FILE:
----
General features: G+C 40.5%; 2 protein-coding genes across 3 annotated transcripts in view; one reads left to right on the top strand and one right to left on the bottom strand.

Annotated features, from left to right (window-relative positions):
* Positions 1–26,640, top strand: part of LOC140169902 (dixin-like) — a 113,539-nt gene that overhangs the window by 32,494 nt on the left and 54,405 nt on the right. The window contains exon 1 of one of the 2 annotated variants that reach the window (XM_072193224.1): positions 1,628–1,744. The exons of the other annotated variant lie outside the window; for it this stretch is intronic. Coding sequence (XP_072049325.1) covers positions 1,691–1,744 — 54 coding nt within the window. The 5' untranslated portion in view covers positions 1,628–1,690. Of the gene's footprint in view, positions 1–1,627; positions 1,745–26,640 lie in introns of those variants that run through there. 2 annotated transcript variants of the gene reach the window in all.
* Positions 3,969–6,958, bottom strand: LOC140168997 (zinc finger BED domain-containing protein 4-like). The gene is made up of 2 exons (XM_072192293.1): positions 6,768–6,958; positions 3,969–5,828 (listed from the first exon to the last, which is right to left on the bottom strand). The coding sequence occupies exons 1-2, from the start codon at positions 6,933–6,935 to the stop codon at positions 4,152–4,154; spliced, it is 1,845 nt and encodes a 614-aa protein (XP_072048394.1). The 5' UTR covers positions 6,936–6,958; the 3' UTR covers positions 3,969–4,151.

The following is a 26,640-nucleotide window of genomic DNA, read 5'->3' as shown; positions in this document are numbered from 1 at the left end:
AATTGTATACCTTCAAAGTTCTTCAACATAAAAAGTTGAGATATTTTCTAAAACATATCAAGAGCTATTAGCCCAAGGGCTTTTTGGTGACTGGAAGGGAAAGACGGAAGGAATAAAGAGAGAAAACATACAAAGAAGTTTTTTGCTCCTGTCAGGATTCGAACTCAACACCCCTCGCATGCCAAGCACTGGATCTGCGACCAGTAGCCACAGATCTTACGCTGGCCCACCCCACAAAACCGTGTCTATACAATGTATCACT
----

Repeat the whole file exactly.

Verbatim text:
General features: G+C 40.5%; 2 protein-coding genes across 3 annotated transcripts in view; one reads left to right on the top strand and one right to left on the bottom strand.

Annotated features, from left to right (window-relative positions):
* Positions 1–26,640, top strand: part of LOC140169902 (dixin-like) — a 113,539-nt gene that overhangs the window by 32,494 nt on the left and 54,405 nt on the right. The window contains exon 1 of one of the 2 annotated variants that reach the window (XM_072193224.1): positions 1,628–1,744. The exons of the other annotated variant lie outside the window; for it this stretch is intronic. Coding sequence (XP_072049325.1) covers positions 1,691–1,744 — 54 coding nt within the window. The 5' untranslated portion in view covers positions 1,628–1,690. Of the gene's footprint in view, positions 1–1,627; positions 1,745–26,640 lie in introns of those variants that run through there. 2 annotated transcript variants of the gene reach the window in all.
* Positions 3,969–6,958, bottom strand: LOC140168997 (zinc finger BED domain-containing protein 4-like). The gene is made up of 2 exons (XM_072192293.1): positions 6,768–6,958; positions 3,969–5,828 (listed from the first exon to the last, which is right to left on the bottom strand). The coding sequence occupies exons 1-2, from the start codon at positions 6,933–6,935 to the stop codon at positions 4,152–4,154; spliced, it is 1,845 nt and encodes a 614-aa protein (XP_072048394.1). The 5' UTR covers positions 6,936–6,958; the 3' UTR covers positions 3,969–4,151.

The following is a 26,640-nucleotide window of genomic DNA, read 5'->3' as shown; positions in this document are numbered from 1 at the left end:
AATTGTATACCTTCAAAGTTCTTCAACATAAAAAGTTGAGATATTTTCTAAAACATATCAAGAGCTATTAGCCCAAGGGCTTTTTGGTGACTGGAAGGGAAAGACGGAAGGAATAAAGAGAGAAAACATACAAAGAAGTTTTTTGCTCCTGTCAGGATTCGAACTCAACACCCCTCGCATGCCAAGCACTGGATCTGCGACCAGTAGCCACAGATCTTACGCTGGCCCACCCCACAAAACCGTGTCTATACAATGTATCACT